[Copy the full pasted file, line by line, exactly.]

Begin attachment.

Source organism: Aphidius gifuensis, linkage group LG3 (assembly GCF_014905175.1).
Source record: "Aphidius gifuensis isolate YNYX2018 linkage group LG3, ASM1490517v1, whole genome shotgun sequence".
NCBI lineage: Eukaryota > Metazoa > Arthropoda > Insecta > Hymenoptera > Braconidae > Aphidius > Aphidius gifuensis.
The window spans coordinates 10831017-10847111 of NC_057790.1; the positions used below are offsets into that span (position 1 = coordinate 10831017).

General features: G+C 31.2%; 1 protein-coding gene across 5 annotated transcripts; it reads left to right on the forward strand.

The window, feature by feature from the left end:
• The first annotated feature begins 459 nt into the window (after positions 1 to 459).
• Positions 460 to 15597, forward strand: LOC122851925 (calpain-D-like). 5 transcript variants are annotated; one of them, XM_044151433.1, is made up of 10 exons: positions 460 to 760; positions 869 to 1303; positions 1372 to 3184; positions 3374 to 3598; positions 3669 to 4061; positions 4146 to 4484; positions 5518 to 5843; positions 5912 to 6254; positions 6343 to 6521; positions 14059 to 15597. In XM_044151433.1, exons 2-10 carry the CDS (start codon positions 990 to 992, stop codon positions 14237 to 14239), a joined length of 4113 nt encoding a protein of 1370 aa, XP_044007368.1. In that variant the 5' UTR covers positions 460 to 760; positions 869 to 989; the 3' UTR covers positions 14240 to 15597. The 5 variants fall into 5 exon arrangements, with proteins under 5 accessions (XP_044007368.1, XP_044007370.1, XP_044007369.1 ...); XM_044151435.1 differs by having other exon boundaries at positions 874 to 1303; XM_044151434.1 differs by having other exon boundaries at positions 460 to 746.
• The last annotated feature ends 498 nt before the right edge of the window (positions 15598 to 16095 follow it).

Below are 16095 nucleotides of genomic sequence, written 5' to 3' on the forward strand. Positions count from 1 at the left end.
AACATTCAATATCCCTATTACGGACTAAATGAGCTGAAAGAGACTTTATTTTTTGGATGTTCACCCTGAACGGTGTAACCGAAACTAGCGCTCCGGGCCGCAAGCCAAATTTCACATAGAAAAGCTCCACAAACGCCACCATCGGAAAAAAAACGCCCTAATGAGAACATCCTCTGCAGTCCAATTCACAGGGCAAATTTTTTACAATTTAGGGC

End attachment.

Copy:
Source organism: Aphidius gifuensis, linkage group LG3 (assembly GCF_014905175.1).
Source record: "Aphidius gifuensis isolate YNYX2018 linkage group LG3, ASM1490517v1, whole genome shotgun sequence".
NCBI lineage: Eukaryota > Metazoa > Arthropoda > Insecta > Hymenoptera > Braconidae > Aphidius > Aphidius gifuensis.
The window spans coordinates 10831017-10847111 of NC_057790.1; the positions used below are offsets into that span (position 1 = coordinate 10831017).

General features: G+C 31.2%; 1 protein-coding gene across 5 annotated transcripts; it reads left to right on the forward strand.

The window, feature by feature from the left end:
• The first annotated feature begins 459 nt into the window (after positions 1 to 459).
• Positions 460 to 15597, forward strand: LOC122851925 (calpain-D-like). 5 transcript variants are annotated; one of them, XM_044151433.1, is made up of 10 exons: positions 460 to 760; positions 869 to 1303; positions 1372 to 3184; positions 3374 to 3598; positions 3669 to 4061; positions 4146 to 4484; positions 5518 to 5843; positions 5912 to 6254; positions 6343 to 6521; positions 14059 to 15597. In XM_044151433.1, exons 2-10 carry the CDS (start codon positions 990 to 992, stop codon positions 14237 to 14239), a joined length of 4113 nt encoding a protein of 1370 aa, XP_044007368.1. In that variant the 5' UTR covers positions 460 to 760; positions 869 to 989; the 3' UTR covers positions 14240 to 15597. The 5 variants fall into 5 exon arrangements, with proteins under 5 accessions (XP_044007368.1, XP_044007370.1, XP_044007369.1 ...); XM_044151435.1 differs by having other exon boundaries at positions 874 to 1303; XM_044151434.1 differs by having other exon boundaries at positions 460 to 746.
• The last annotated feature ends 498 nt before the right edge of the window (positions 15598 to 16095 follow it).

Below are 16095 nucleotides of genomic sequence, written 5' to 3' on the forward strand. Positions count from 1 at the left end.
AACATTCAATATCCCTATTACGGACTAAATGAGCTGAAAGAGACTTTATTTTTTGGATGTTCACCCTGAACGGTGTAACCGAAACTAGCGCTCCGGGCCGCAAGCCAAATTTCACATAGAAAAGCTCCACAAACGCCACCATCGGAAAAAAAACGCCCTAATGAGAACATCCTCTGCAGTCCAATTCACAGGGCAAATTTTTTACAATTTAGGGC